For a discussion in my Turnaround School Leadership course, we were asked to list what top three pieces of information we would want in order to support an incoming class of students who were struggling to meet standard on various state assessments, in order to inform and design an effective set of supports for them. The students came from various elementary schools, some of which showed improvement in test scores, and others that showed worsening scores.
The three questions I came up with were: (1) in the elementary schools that showed growth, what factors contributed to the growth, (2) in the elementary schools that did not show growth, what was missing, and (3) what do the elementary school teachers of these incoming students recommend their middle schools provide them with?
(1) For the elementary schools that saw dramatic improvements in reading scores between fourth and fifth grade, what worked for them? And (2) on the flip side of this, what were some of the schools that saw their scores get significantly worse do that was so harmful?
Elementary School A went from 50% to 68%, Elementary School B went from 59% to 80%, and Elementary School C went from 49% to 65%. Meanwhile other elementary schools did not see such significant improvements, or, like Elementary School D, Elementary School E, and others, actually got worse.
If we can isolate what these schools are doing well, we can determine what works for the incoming sixth graders. Likely, much of the improvement might be attributable to teachers committed to the growth of these students, since it is often “strong teachers” that best ease a transition (Neild, 2009, p. 72). While Neild (2009) was referring to the transition into high school, it is reasonable to imagine that strong teachers are responsible for smoothing the transition from fourth to fifth grade as well.
(3) What do these incoming students’ elementary school teachers identify as crucial elements that their next set of teachers should provide for them?
Teachers who have been working with these students may be best suited to help us in identifying what the students need. They can identify exactly what their students might need to help smooth the transition into middle school. Likely, they would recommend ensuring their students have good teachers. Balfanz, Legters, and Byrne (2012) point out that when working in turnaround, particularly with a high minority and high poverty population, having new or inexperienced teachers can tend to create challenges. It is reasonable to imagine the elementary school teachers would recommend ensuring their highest needs students were supported by experienced staff as they transition into a new chapter in their schooling. However, they may also have other valuable insights; these may help us in identifying what we could need to do to best support the students once they are in middle school.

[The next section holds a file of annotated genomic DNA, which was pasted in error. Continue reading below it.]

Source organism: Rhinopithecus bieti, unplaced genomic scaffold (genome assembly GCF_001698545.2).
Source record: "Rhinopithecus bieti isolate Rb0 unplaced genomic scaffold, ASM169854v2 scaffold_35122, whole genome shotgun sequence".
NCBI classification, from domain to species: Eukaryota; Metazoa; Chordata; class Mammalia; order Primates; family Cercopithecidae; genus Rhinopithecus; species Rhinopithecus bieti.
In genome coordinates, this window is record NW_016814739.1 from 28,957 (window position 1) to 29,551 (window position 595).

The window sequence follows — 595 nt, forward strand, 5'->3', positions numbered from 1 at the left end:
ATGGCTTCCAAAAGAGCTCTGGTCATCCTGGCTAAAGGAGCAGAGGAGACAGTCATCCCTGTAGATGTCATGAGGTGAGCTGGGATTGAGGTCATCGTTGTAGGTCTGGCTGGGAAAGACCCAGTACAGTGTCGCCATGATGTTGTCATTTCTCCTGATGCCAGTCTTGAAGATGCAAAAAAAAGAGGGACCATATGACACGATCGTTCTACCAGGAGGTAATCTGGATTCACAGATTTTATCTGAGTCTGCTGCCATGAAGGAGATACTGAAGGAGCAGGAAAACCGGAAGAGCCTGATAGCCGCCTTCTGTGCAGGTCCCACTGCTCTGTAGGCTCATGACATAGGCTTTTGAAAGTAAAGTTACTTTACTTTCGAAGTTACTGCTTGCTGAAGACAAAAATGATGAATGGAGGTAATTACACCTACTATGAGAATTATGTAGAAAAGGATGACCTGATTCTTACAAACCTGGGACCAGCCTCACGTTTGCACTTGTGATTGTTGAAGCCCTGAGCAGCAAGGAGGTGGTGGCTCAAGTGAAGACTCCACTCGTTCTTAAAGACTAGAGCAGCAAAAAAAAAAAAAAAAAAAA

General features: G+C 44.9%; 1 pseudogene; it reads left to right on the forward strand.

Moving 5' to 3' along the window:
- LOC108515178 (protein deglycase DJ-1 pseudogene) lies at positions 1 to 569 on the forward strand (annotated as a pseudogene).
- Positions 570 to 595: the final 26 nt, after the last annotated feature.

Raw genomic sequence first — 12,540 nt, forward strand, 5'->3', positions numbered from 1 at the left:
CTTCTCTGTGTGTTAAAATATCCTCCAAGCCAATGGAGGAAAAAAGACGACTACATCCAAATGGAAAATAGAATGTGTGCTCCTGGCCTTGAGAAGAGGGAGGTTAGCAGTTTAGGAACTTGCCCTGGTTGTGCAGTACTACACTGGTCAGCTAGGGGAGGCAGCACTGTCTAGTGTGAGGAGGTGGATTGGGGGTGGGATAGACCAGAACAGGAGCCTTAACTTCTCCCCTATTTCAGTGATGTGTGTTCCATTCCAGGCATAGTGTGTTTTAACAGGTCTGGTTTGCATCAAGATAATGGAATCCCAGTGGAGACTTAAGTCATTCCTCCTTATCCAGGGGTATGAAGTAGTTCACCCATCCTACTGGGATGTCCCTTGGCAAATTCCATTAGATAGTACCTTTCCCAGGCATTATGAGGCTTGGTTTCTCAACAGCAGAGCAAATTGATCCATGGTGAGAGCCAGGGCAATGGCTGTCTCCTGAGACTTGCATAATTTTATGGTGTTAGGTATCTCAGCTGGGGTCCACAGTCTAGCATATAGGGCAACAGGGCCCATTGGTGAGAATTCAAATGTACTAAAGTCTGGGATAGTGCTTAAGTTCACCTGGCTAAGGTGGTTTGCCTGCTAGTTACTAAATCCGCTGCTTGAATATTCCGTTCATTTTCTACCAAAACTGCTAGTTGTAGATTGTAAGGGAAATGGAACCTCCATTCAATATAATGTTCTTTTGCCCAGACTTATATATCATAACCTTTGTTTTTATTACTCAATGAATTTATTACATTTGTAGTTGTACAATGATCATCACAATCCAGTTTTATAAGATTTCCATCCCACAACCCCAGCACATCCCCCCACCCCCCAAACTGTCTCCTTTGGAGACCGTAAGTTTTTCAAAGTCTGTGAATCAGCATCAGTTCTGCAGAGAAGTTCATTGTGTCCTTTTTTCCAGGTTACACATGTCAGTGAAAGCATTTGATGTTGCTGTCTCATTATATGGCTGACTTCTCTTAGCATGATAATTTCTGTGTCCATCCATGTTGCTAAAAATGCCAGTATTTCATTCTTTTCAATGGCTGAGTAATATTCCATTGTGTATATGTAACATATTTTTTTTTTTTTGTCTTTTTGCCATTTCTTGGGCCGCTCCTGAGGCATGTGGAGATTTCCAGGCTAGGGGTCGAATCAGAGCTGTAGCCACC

After these suggestions are made, however, it is the work of the new school to provide for the students. Neild (2009) points out that even after the work of elementary and middle school teachers, “ultimately, it is high schools that bear the most immediate responsibility for putting in place the curriculum, school organization features,” suggesting that this may also hold true for the transition into middle school (p. 72). Read on for references.
Balfanz, R., Legters, N., Byrne, V. (2012). What the challenge of Algebra for all has to say about implementing the Common Core – A statistical portrait of Algebra I in thirteen large urban school districts. Baltimore, MD: Center for Social Organization of Schools.Retrieved from http://www.tdschools.org/wp-content/uploads/2012/08/Challenge-of-Algebra-for-All.pdf
Neild, R. (2009). Falling off track during the transition to high school: What we know and what can be done. Future of Children, 19(1):53-76. Retrieved at: http://www.princeton.edu/futureofchildren/publications/docs/19_01_04.pdf